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Dems demand new cost estimate for Trump’s air traffic control plan

Dems demand new cost estimate for Trump’s air traffic control plan
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House Democrats are demanding a new cost estimate for President Trump’s proposal to separate air traffic control from the federal government.

In a letter to the Congressional Budget Office (CBO), top Democrats on several committees asked for a new score of the spinoff plan after changes were made to the legislation following its approval from the House Transportation and Infrastructure Committee.

The privatization push has been formally endorsed by the White House but has not yet been brought to a floor vote in the House.

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An initial CBO analysis estimated that the proposal would reduce the federal deficit by $20.7 billion over the next 10 years, because it would increase revenues by $70 billion but decrease mandatory spending by $90.7 billion.

But the version that the House Rules Committee has signaled would be considered in the full House has several major changes, which Democrats contend will add “tens of billions” to the bill’s cost.

That version of the legislation would cut $1 billion in contract authority funding for airport construction grants in the Airport Improvement Program and decrease revenue from aviation excise taxes by more than $15 billion, according to Democrats.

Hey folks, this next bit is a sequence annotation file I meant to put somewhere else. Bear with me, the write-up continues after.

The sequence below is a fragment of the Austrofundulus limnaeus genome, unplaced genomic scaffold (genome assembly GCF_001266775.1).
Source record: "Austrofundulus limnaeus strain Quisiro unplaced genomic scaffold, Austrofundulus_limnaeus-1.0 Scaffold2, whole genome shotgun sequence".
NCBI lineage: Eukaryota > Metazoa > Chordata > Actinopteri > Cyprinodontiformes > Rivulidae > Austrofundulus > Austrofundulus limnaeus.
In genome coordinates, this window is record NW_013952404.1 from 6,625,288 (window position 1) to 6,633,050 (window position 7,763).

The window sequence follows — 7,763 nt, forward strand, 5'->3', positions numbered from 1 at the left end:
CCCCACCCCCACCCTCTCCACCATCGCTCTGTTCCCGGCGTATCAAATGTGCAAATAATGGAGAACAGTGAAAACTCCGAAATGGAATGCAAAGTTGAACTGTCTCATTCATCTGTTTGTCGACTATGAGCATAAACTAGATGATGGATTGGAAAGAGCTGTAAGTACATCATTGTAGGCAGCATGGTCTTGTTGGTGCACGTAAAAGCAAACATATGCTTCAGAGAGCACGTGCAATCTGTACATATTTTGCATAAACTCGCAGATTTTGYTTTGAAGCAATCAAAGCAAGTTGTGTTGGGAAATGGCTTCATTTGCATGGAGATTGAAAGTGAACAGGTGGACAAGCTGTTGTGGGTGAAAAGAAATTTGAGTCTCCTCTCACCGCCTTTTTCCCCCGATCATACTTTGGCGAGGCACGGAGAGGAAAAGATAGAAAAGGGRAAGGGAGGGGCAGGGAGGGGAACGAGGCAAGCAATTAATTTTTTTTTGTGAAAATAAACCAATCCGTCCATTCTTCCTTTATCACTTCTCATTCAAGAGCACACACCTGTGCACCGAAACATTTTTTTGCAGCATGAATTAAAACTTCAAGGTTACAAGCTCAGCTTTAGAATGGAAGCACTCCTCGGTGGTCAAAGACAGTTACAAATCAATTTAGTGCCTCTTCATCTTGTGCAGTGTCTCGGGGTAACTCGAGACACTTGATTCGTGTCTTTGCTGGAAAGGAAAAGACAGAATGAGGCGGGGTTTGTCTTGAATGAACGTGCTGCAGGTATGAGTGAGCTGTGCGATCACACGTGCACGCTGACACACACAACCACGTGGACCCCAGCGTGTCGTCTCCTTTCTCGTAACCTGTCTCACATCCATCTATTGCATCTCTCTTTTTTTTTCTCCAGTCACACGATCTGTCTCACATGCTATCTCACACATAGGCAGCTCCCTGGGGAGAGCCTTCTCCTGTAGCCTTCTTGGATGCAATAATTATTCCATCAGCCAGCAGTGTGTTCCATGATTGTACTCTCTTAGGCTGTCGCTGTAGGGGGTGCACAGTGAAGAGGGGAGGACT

“In total, these changes to H.R. 2997, reflected in Rules Committee Print 115-25, likely add tens of billions of dollars to the cost of the legislation and, thus, the budget deficit,” the letter says. 

“These changes were executed without any opportunity for us, as Ranking Members of the Committees of jurisdiction, to provide input or to debate the wisdom of the changes.”

The underlying proposal would transfer the country’s air navigation system to a nonprofit corporation at no charge, while the FAA would still maintain safety oversight of the nation’s airspace.

The private entity, which would be governed by a 13-member board of directors, would be funded through user fees instead of the excise taxes collected by the government.

The plan would remove 30,000 Federal Aviation Administration workers from the federal payroll, but current employees would still maintain their federal benefits.